The book: The Plot Against America by Philip Roth
First line: "Fear presides over these memories, a perpetual fear."
Last line: "The boy himself was the stump, and until he was taken to live with his mother's married sister in Brooklyn ten months later, I was the prosthesis."
Confession time: The Solipsist, as a literate Jewish man from New York, has not read as much Philip Roth as you might expect. Portnoy's Complaint, a couple of the "Zuckerman" books, and, now The Plot Against America. Based on this last one, we may have to go back and fill in some gaps in our reading.
Plot presents an alternate history, wherein crypto-Fascist Charles A. Lindbergh, capitalizing on isolationist sympathies among the American public, defeats Franklin Delano Rosevelt in the 1940 presidential election. As a result, the United States stays out of the war in Europe, England is left to fend for itself against Hitler's war machine, and those Americans ideologically opposed to Nazism flee to Canada to join their armed forces in the battle against totalitarianism.
Yes, folks: In this book, Canadians are the kickass defenders of world freedom.
Well, it is fiction.
Closer to home, though, America's Jews find themselves torn between loyalty to the United States--especially to the Democratic ideals promulgated by FDR--and fear for what lies in store for them under the Lindbergh administration. Events are related from the point of view of Philip Roth--that is, young Philip Roth, seven-years-old at the start of the novel, who relates the events that might-have-been. His father, a staunch liberal, sells insurance for Metropolitan Life, until he is asked to relocate to Kentucky as part of Lindbergh's "Homestead 42" Act, which, depending on whom you ask, is either an attempt to assimilate Jews into the nation's heartland or a divide-and-conquer maneuver to break up Jewish communities. Philip's brother Sandy is co-opted by his aunt to serve as an enthusiastic mouthpiece for Lindbergh's Office of American Absorption, the agency charged with helping Jews "fit in" as good American citizens. Meanwhile, Philip's cousin Alvin runs off to fight Hitler and returns minus his left leg.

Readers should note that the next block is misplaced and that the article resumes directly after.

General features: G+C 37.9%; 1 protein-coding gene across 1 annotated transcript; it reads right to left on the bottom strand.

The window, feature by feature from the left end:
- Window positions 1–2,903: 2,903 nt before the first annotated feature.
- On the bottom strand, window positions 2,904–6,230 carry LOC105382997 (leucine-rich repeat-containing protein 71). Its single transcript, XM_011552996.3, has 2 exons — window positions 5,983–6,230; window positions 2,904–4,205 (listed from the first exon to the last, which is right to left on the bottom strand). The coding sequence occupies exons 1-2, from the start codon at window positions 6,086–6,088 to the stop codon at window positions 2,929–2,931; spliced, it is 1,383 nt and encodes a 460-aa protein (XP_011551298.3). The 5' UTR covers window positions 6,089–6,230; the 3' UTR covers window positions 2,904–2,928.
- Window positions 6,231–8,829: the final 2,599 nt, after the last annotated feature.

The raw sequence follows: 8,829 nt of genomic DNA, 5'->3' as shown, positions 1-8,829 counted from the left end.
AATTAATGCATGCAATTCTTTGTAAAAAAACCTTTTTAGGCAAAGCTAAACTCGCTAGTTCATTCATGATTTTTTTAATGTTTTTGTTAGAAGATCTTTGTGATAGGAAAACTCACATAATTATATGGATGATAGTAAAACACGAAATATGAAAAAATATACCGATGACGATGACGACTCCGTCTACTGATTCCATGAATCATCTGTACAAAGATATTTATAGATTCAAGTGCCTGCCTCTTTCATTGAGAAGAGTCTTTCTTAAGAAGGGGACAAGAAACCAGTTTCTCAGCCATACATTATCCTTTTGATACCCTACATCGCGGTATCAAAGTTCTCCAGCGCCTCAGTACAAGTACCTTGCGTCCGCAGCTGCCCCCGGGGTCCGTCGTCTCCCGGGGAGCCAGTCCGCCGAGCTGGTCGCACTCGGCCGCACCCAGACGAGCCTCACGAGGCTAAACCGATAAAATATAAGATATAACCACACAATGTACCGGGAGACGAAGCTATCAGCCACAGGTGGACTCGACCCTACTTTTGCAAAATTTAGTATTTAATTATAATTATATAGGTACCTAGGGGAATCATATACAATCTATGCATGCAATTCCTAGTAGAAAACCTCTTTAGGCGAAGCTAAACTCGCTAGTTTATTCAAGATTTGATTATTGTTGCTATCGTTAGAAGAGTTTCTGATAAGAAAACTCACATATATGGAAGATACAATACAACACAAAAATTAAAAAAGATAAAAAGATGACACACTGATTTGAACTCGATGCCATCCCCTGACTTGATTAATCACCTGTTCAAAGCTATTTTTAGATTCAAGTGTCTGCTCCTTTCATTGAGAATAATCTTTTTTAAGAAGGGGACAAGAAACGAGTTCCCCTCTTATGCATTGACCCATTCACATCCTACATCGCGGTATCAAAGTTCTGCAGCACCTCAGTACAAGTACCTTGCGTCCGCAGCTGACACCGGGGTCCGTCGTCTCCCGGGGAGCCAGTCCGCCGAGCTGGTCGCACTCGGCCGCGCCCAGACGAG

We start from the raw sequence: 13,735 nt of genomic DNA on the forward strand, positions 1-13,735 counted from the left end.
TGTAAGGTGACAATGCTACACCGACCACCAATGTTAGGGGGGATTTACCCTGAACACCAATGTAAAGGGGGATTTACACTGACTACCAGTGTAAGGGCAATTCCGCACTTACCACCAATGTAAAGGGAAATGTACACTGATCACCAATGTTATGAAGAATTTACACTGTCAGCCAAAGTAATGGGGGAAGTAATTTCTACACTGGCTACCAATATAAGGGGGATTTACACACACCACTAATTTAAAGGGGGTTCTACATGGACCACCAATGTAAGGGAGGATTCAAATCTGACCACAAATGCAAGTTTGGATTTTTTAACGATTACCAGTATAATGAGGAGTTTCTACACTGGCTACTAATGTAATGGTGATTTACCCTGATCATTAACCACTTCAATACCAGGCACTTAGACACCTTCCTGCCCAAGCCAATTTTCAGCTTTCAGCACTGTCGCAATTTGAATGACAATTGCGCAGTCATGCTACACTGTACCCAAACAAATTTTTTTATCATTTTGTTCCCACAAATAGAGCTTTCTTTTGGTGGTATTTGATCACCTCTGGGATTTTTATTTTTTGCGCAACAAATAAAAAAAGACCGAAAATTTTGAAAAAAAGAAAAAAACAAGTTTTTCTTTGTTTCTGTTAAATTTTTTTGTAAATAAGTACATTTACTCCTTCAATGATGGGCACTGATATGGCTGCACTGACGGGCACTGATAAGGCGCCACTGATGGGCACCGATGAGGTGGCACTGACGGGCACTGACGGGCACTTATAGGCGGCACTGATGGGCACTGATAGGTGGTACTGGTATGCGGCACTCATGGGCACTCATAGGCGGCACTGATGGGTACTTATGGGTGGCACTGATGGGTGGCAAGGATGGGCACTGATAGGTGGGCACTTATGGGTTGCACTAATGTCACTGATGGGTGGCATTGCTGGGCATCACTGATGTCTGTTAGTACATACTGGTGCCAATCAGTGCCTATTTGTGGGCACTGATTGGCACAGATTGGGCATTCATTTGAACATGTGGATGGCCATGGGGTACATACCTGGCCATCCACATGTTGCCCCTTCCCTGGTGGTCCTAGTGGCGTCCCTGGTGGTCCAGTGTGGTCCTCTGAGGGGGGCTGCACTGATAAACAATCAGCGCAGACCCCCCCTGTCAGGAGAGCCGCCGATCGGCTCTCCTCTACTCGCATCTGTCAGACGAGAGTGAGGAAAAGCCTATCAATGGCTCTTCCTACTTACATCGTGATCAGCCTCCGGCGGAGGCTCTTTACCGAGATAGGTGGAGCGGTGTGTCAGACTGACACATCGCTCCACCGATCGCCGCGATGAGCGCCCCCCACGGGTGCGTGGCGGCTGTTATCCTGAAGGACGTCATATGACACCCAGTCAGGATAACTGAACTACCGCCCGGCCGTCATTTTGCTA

The book is a thrilling creation; indeed, despite the book's fictional nature, one is tempted to call it a "re-creation" of historical events. The reader feels the deepening dread of the Jewish population as Lindbergh comes to power: One of the book's early chapters, wherein the Roth's visit Washington shortly after Lindbergh's inauguration, is an ominous masterpiece. The only complaint we have, honestly, is that the book's climax feels a bit rushed (but we might expect from the author of Portnoy's Complaint): Once the full extent of the anti-Semitic fervor whipped up by Lindbergh and his associates becomes apparent, the book wraps things up fairly quickly and, ultimately, optimistically. True, the perpetual fear remains, but overall we feel that the worst does not come to pass. Presumably because, if it had, we might not have "Philip Roth" around to tell the tale.